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Cyber Security Awareness During Tax Season

January 18, 2024

Cyber security awareness is essential in our day-to-day on-line activities however this time of year, as tax season is about to begin, many tax filers and their tax firms (CPAs and other, “tax professionals”) are likely transferring more sensitive personal information online than at any other time of the year.

With the widespread use of tax software and related document upload capabilities, hackers and bad actors easily gained access to systems with weak security controls. The use of email between filer and tax professional is a fertile ground for fraud.

According to the IRS, it reports two-thirds of phishing reported to phishing@irs.gov are comprised of Business Email Compromise (BEC) or Business Email Spoofing (BES). Impersonation of IRS agents, state tax agents, tax software companies or financial institutions offer various services, specialties in specific tax programs, or warn of incomplete filings and ask for the email recipient to click on a link to provide the missing information. Other scenarios feature fraudsters posing as trusted organizations, or even as a friend (they spoof a sender from your sender list). The IRS says that taxpayers should remain vigilant to phishing scams and always reach out to a known contact source using a phone number or email that is independently known to be the accurate contact information. Taxpayers are warned not to trust links, phone numbers, or callers whether contact is via email or phone when it comes to tax matters.

The IRS also shares a that tax professionals are falling victim to hacking and data breaches. Tax professionals are being spoofed by criminals posing as tax filers. Make sure your tax professional is up to date in their cyber protections, software (operating system, virus, and malware protection) and training. The IRS and its partners are assisting tax professionals with a quick start for them to develop a Written Information Security Plan (WISP). It is important for tax filers who use tax professionals to know that the Federal Trade Commission (FTC) requires all tax professionals to have a WISP.

Other tips to stay safe online not only during this time of the year, but throughout the year:

  • Use a password manager and create strong passwords: Strong passwords are critical to protecting data and one of the easiest steps to take towards cyber security. When creating strong passwords, one should avoid personal names, addresses, common phrases, sports team names, or a series of numbers. A password manager is best for creating strong passwords. Passwords that are easily remembered make it easier for a cyber criminal’s password hacking software to decode. Characteristics that make a password hard to remember also make passwords hard to crack.
  • Turn on multifactor authentication (MFA): You need more than a password to protect your online accounts and enabling MFA makes you significantly less likely to get hacked. Enable multifactor authentication on all your online accounts that offer it, especially email, social media, and financial accounts. These can take the form of randomized numeric codes delivered through an application on your mobile device or via text message or a face or other bio identification scan. Once MFA is enabled it becomes more difficult for hackers to gain access to your accounts. MFA provides an additional layer of security in addition to username plus passwords when logging into accounts and applications.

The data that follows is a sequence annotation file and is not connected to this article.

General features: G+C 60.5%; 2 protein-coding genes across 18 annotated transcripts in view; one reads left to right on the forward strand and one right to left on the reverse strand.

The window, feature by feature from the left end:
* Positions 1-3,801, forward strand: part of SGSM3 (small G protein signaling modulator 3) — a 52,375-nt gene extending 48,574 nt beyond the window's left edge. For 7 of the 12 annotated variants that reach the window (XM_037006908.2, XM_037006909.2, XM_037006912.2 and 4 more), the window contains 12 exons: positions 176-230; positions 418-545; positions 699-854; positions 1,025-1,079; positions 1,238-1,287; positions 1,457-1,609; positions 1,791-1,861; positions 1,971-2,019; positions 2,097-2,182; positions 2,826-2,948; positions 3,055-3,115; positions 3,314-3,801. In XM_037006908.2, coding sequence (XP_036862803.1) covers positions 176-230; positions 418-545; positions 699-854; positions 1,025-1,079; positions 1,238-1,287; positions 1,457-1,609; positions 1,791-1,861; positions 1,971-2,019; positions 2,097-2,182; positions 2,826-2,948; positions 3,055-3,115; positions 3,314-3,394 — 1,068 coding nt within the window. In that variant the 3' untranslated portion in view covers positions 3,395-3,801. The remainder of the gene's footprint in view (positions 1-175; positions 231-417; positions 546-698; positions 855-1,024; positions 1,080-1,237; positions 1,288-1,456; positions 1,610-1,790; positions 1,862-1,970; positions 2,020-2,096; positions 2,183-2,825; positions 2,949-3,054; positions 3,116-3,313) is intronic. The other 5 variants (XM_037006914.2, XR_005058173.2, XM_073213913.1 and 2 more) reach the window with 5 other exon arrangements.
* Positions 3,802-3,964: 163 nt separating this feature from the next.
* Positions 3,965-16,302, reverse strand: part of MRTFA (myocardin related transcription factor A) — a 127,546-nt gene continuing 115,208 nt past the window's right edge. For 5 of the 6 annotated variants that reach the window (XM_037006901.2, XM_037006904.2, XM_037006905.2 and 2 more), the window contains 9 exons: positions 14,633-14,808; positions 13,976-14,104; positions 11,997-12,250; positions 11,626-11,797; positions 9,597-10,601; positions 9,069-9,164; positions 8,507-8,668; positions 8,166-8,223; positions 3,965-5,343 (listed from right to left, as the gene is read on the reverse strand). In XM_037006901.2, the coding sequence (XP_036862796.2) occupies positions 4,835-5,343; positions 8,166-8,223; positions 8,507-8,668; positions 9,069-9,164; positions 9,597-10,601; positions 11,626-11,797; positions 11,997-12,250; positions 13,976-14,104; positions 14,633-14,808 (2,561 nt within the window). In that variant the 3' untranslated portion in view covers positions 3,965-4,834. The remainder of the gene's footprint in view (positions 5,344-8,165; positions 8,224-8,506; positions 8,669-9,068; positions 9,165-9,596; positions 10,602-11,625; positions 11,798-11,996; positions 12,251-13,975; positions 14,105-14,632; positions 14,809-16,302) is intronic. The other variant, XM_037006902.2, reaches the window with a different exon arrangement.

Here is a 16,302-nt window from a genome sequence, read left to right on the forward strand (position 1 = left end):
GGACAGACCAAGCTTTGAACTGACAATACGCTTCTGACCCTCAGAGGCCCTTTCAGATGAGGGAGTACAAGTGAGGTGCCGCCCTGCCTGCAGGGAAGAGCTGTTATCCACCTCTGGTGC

• Update software: Ensuring your software is up to date is the best way to make sure you have the latest security patches and updates on your devices and applications. Updates should be installed as soon as possible. Regularly check manually for updates on your laptop and phone if automatic updates are not available and keep operating systems, antivirus software, web browsers, and applications up to date. Software updates fix bugs or loopholes attackers can exploit to gain access to your data.
  • Recognize phishing: Phishing emails, texts, and calls are the number one-way data gets compromised. Be cautious of unsolicited emails, texts or calls asking for personal information. Avoid sharing sensitive information or credentials over the phone or by email unless necessary and don’t click on links or open attachments sent from unknown sources. Verify the authenticity of requests by contacting the individual or organization through a trusted channel. It is important to learn to recognize the signs of phishing and to stop and think before acting on and email or other type of message as this can go a long way towards keeping you safe from phishing scams.
    • Extra step for personal data transfer: only use secure portals or email to transfer personal information. Many tax professionals provide a secure file upload portal.

Cyber criminals are constantly coming up with new ways to steal your data, so it is important to try and stay one step ahead of them by using these preventative measures.

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